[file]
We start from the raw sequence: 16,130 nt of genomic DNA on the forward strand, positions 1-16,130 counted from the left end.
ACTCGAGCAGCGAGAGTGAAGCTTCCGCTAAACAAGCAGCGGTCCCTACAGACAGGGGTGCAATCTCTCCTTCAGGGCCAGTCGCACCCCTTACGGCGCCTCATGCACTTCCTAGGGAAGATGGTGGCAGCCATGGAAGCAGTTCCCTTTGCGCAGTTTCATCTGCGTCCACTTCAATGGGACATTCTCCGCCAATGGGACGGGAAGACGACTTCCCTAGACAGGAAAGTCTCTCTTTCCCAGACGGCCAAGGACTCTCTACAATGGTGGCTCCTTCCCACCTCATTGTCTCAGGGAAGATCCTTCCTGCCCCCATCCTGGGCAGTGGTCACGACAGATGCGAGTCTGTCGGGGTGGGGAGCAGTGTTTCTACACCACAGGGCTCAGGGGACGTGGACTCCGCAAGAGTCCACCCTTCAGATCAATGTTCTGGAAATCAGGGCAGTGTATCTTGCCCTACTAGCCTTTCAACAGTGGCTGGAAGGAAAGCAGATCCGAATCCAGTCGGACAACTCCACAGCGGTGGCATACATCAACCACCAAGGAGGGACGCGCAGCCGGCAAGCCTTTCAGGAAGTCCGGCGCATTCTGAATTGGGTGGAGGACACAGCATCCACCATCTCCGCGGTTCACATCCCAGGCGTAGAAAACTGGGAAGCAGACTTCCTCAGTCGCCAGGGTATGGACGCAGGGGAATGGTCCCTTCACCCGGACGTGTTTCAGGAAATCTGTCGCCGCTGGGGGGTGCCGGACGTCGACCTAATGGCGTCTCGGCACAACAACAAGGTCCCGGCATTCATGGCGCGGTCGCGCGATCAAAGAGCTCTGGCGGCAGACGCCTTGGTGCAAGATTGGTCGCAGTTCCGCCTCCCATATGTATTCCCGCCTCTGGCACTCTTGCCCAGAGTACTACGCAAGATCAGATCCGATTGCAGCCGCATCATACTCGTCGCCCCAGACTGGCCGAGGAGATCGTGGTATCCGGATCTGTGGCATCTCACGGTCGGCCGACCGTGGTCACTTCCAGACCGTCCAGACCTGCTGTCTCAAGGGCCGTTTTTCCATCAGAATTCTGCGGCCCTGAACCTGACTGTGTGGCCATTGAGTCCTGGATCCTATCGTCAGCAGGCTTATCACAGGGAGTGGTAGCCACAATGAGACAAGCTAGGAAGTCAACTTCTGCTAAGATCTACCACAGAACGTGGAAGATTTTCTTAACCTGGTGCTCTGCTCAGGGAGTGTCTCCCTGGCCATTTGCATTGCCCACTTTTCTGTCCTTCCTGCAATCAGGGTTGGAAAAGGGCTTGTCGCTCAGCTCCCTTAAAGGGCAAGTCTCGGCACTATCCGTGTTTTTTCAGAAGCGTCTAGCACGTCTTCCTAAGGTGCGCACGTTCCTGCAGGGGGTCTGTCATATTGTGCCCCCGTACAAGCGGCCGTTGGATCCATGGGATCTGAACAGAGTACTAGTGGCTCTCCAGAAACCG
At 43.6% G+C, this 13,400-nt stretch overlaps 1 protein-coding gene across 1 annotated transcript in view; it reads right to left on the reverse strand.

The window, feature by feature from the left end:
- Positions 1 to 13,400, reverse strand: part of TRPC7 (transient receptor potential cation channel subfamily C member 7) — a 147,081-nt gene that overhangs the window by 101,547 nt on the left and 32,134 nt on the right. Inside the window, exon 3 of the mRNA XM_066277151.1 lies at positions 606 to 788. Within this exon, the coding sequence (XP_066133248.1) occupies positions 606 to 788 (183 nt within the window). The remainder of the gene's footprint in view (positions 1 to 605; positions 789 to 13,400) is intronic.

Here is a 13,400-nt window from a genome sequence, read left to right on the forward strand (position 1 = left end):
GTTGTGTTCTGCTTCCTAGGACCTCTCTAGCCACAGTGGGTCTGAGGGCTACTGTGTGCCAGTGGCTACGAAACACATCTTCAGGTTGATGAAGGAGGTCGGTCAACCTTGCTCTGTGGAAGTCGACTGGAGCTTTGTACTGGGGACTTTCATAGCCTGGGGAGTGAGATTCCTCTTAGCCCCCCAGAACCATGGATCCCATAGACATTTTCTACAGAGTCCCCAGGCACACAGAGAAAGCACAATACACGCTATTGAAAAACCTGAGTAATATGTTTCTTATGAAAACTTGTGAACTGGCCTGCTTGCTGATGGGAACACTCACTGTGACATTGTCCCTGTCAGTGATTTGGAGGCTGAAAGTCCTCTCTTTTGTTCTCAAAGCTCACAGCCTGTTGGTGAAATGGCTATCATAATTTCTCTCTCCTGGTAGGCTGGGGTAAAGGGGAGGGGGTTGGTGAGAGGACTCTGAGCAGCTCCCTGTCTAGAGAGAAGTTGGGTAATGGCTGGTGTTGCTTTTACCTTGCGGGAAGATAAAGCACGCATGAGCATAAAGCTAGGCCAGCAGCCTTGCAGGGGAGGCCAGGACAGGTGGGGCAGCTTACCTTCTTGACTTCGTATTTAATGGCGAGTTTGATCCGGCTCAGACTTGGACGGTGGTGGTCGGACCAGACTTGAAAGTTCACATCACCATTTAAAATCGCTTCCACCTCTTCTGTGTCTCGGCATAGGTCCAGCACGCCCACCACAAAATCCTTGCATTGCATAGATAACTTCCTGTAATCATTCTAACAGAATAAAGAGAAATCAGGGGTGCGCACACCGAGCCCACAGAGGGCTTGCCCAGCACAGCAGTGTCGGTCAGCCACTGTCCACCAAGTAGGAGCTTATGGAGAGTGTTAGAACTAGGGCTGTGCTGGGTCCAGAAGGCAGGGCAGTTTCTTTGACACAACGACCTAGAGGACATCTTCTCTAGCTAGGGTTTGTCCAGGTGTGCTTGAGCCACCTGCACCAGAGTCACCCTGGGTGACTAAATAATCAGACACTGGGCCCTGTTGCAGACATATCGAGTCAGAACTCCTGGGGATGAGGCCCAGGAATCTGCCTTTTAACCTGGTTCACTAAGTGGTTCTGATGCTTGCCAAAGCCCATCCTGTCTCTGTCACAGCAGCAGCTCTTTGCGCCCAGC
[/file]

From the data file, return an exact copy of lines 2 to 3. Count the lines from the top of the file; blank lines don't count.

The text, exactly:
ACTCGAGCAGCGAGAGTGAAGCTTCCGCTAAACAAGCAGCGGTCCCTACAGACAGGGGTGCAATCTCTCCTTCAGGGCCAGTCGCACCCCTTACGGCGCCTCATGCACTTCCTAGGGAAGATGGTGGCAGCCATGGAAGCAGTTCCCTTTGCGCAGTTTCATCTGCGTCCACTTCAATGGGACATTCTCCGCCAATGGGACGGGAAGACGACTTCCCTAGACAGGAAAGTCTCTCTTTCCCAGACGGCCAAGGACTCTCTACAATGGTGGCTCCTTCCCACCTCATTGTCTCAGGGAAGATCCTTCCTGCCCCCATCCTGGGCAGTGGTCACGACAGATGCGAGTCTGTCGGGGTGGGGAGCAGTGTTTCTACACCACAGGGCTCAGGGGACGTGGACTCCGCAAGAGTCCACCCTTCAGATCAATGTTCTGGAAATCAGGGCAGTGTATCTTGCCCTACTAGCCTTTCAACAGTGGCTGGAAGGAAAGCAGATCCGAATCCAGTCGGACAACTCCACAGCGGTGGCATACATCAACCACCAAGGAGGGACGCGCAGCCGGCAAGCCTTTCAGGAAGTCCGGCGCATTCTGAATTGGGTGGAGGACACAGCATCCACCATCTCCGCGGTTCACATCCCAGGCGTAGAAAACTGGGAAGCAGACTTCCTCAGTCGCCAGGGTATGGACGCAGGGGAATGGTCCCTTCACCCGGACGTGTTTCAGGAAATCTGTCGCCGCTGGGGGGTGCCGGACGTCGACCTAATGGCGTCTCGGCACAACAACAAGGTCCCGGCATTCATGGCGCGGTCGCGCGATCAAAGAGCTCTGGCGGCAGACGCCTTGGTGCAAGATTGGTCGCAGTTCCGCCTCCCATATGTATTCCCGCCTCTGGCACTCTTGCCCAGAGTACTACGCAAGATCAGATCCGATTGCAGCCGCATCATACTCGTCGCCCCAGACTGGCCGAGGAGATCGTGGTATCCGGATCTGTGGCATCTCACGGTCGGCCGACCGTGGTCACTTCCAGACCGTCCAGACCTGCTGTCTCAAGGGCCGTTTTTCCATCAGAATTCTGCGGCCCTGAACCTGACTGTGTGGCCATTGAGTCCTGGATCCTATCGTCAGCAGGCTTATCACAGGGAGTGGTAGCCACAATGAGACAAGCTAGGAAGTCAACTTCTGCTAAGATCTACCACAGAACGTGGAAGATTTTCTTAACCTGGTGCTCTGCTCAGGGAGTGTCTCCCTGGCCATTTGCATTGCCCACTTTTCTGTCCTTCCTGCAATCAGGGTTGGAAAAGGGCTTGTCGCTCAGCTCCCTTAAAGGGCAAGTCTCGGCACTATCCGTGTTTTTTCAGAAGCGTCTAGCACGTCTTCCTAAGGTGCGCACGTTCCTGCAGGGGGTCTGTCATATTGTGCCCCCGTACAAGCGGCCGTTGGATCCATGGGATCTGAACAGAGTACTAGTGGCTCTCCAGAAACCG
At 43.6% G+C, this 13,400-nt stretch overlaps 1 protein-coding gene across 1 annotated transcript in view; it reads right to left on the reverse strand.